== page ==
The evaluation at the hospital was long and gutwrenching, a detailed history of my back pain and the prescriptions that came with it. I was in the office for two hours before the rehab supervisor told me I could talk with Dr. B. It was his decision as to whether or not I would be admitted. I had finally cried myself into a sort of numbness (I thought) and all I wanted was to rest.
Dr. B strode in wearing his crisp white doctors coat, and only asked me two or three questions before saying,
“I think we can help you.”
I started to tear up again and he said the one thing I’ll always remember no matter how many times I’ve wanted to strangle him since.
“You don’t have to cry. You’re not a bad mother. You’re still a good person.”
Well of course I was. No one ever plans to become dependent on pain medication. No one ever plans to leave their infant daughter for five days while she sorts out her life. No one ever plans to slip on the ice outside their apartment, herniating three discs. But if there’s one thing I’ve learned in the last ten years it’s that sometimes we bring heartache upon ourselves.
Tomorrow Part 2: So, How Did This Happen?
May 4, 2009 § 1 Comment
Hey all. Would you like to hear a story? We’ll you’re gonna. This coming Thursday, May 7th is a big anniversary for me. It represents so many things that changed in my life, doors closing, windows opening, ears popping from the change in air pressure from closing and opening doors…and in recognition of this anniversary I’d like to tell you “My Tale” over the next couple of days.
My family and close friends know most of the details, and when asked about my struggle with pain, depression and painkiller addiction, I’m all too happy to talk about it, but I’ve never really summed it all up in a way that may be helpful to others or at the very least an interesting time waster while you’re waiting to leave work. You know, those last twenty minutes of work when you don’t really want to start anything new, but you can’t really wrap things up because you’ll look like a clock watcher? That sort of thing.
So, in short, stay tuned. I’ll try to keep it funny, keep it upbeat and keep it brief. But I mean,come on…it took almost 10 years.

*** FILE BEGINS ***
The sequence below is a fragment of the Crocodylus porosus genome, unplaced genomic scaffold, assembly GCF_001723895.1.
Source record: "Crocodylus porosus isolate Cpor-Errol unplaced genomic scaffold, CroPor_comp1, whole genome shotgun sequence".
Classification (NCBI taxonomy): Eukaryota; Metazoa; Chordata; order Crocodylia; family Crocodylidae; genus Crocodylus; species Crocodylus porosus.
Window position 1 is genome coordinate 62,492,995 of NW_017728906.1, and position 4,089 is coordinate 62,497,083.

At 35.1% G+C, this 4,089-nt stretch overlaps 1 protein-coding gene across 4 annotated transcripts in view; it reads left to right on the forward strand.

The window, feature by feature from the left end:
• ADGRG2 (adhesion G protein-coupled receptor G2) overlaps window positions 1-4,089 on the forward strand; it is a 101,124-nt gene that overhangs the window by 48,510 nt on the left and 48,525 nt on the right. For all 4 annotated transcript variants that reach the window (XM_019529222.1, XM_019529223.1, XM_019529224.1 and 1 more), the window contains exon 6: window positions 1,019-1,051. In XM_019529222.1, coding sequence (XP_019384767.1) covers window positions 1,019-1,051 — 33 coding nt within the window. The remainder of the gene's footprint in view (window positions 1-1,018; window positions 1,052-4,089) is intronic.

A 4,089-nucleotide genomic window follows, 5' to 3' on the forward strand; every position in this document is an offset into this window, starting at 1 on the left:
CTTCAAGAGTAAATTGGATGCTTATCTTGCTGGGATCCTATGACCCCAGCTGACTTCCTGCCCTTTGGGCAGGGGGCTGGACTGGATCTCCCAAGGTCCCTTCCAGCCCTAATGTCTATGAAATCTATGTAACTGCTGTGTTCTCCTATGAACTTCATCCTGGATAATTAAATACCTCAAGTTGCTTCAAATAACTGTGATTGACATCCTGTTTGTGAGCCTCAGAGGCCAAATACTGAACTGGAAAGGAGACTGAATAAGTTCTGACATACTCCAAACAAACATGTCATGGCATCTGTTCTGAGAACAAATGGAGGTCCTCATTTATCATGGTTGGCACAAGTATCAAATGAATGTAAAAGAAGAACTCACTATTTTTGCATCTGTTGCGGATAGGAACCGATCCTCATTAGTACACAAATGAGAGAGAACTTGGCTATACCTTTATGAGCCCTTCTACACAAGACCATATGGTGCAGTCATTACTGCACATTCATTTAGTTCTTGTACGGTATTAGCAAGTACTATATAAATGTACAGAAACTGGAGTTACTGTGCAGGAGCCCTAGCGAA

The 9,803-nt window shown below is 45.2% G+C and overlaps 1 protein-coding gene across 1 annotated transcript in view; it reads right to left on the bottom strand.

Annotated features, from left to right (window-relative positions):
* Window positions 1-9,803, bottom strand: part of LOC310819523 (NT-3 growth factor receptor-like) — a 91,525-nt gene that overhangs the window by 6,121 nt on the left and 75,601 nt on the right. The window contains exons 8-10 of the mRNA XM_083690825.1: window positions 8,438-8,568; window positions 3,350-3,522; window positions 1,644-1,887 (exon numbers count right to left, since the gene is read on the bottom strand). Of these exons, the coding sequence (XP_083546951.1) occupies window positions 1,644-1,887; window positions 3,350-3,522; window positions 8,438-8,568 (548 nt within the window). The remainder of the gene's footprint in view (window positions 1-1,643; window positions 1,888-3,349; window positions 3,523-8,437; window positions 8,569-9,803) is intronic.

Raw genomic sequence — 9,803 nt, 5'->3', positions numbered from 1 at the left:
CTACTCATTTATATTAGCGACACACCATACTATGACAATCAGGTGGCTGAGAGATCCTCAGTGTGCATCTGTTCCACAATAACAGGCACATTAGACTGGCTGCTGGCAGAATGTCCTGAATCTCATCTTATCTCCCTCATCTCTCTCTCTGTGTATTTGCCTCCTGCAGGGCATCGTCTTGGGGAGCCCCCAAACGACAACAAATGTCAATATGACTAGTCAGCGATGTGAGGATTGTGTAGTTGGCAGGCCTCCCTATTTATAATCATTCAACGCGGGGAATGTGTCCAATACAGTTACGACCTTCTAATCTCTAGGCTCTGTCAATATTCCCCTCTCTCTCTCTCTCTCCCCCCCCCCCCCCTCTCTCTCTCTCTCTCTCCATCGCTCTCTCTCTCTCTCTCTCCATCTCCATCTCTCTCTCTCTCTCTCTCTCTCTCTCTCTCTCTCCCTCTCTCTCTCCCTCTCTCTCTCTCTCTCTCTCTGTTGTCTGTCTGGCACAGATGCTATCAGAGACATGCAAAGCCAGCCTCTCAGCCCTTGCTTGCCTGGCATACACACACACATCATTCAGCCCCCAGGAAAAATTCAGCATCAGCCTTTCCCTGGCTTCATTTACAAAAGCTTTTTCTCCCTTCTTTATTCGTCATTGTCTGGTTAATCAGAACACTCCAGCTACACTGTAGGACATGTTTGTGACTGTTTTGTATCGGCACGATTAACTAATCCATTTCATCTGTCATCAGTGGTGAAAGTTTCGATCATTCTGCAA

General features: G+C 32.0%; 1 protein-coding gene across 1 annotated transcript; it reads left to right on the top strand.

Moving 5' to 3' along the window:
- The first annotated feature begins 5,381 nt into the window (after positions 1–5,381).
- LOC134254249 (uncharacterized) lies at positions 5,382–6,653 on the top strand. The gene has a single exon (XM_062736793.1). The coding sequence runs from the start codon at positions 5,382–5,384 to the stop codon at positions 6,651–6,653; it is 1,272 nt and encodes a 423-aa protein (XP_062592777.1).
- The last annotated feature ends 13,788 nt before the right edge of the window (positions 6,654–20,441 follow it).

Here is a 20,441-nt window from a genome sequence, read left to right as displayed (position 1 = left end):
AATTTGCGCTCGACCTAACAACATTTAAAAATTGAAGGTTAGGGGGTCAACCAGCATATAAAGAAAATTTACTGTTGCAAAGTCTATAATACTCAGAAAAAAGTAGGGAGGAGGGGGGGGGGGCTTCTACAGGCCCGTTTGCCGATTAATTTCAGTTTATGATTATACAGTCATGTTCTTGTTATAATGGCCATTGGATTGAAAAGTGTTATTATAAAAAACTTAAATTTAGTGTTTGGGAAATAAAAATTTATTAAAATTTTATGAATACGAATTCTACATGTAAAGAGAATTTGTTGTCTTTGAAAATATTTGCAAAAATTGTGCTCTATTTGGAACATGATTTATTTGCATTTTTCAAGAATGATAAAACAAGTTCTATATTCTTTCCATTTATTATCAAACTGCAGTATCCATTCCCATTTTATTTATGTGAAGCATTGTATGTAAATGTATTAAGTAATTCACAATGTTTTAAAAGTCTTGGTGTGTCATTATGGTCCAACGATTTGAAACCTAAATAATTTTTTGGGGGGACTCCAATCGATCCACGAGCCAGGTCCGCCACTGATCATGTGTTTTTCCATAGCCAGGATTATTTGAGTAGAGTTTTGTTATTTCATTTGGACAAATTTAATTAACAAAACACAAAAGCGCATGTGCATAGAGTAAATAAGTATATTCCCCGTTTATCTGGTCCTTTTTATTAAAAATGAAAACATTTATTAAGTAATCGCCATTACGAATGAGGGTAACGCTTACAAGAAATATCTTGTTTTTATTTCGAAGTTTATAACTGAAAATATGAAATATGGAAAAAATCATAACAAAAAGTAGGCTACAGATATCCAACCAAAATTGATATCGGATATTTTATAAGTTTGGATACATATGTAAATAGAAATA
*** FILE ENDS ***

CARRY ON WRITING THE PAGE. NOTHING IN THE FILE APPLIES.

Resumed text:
April 29, 2009 § 2 Comments
My hot/cold, love/hate, Moonlighting type relationship with paper flowers started about a year ago. It happened quite simply when I saw a “very simple tutorial” that involved nothing more than rolling up a piece of paper! Before I even picked up the scissors I was making plans for giant garlands of these flowers, bouquets, headbands, shadowboxes, suppositories, load bearing walls made of EASY PAPER FLOWERS. I mean hey, she says right in the tutorial to HAVE FUN.
Guess what? It’s not fun. It doesn’t work. Don’t be fooled. Don’t leave me a comment telling me you’ve done it because I’ll simply deem you a liar. Don’t leave a comment telling me I’ve used the wrong paper because I’ve tried this with every weight of paper from tissue paper to origami paper, cardstock, copy paper, post its, gift wrap, construction paper, a small piece of the Magna Carta. No. No, I’m sorry. When I follow her very easy instructions to “just roll up the paper until there’s no more left to roll” I get: A PIECE OF ROLLED UP PAPER NOT UNLIKE A MINIATURE TOILET PAPER ROLL. Oh yeah! Awesome! Yes, I’ll scatter these all over the house.
So after no less than twenty or thirty efforts, I gave up on the Dozi Rose, growling in resentment every time I see it featured in someone’s blog as a super easy paper flower!
In fact, for a while I abandoned paper flowers all together, assuming that God just hadn’t blessed me with that particular talent. Then I was punched in the face by Eloise Corr Danch and her mind boggling beautiful work.
I mean, yes, it’s gorgeous. I have no illusions of creating anything as lush and wonderful as her Macy’s Windows. But let’s get a hold of ourselves, boil it down and realize it’s paper. Paper cut into flower shapes and glued onto a thingee somehow. I know flower shapes. I know petals and stamens and pistols and leaves and tendrils and thingees. I can draw them and cut them out. I even know how to use floral tape.
Oh but wait! Did you know that Paper Source sells a zillion different Paper Flower Kits? It’s like a dream come true, if you’re some sort of billionaire heiress who finds 18.00 for paper and wire to be a reasonable price. I went to the store, picked up the kit, looked at it, LOOKED AT THE EXACT SHAPES OF THE PETALS THEY HAD PRE CUT, and went confidently in the direction of my dreams.
I didn’t take pictures of my ‘experiments’ but I think I found an adequate summation of me, plus paper, plus scissors, plus ‘some pretty good ideas’:
I kicked everything off the bed, ate a bowl of ice cream and watched three episodes of Family Guy, declaring crafts stupid.
The stars have aligned, the Lord has spoken. No matter how much I would like to, no matter how many ‘pretty good ideas I have’, I am not supposed to make paper flowers. The future of mankind depends on it. I think I’ll start working on paper pesticides instead.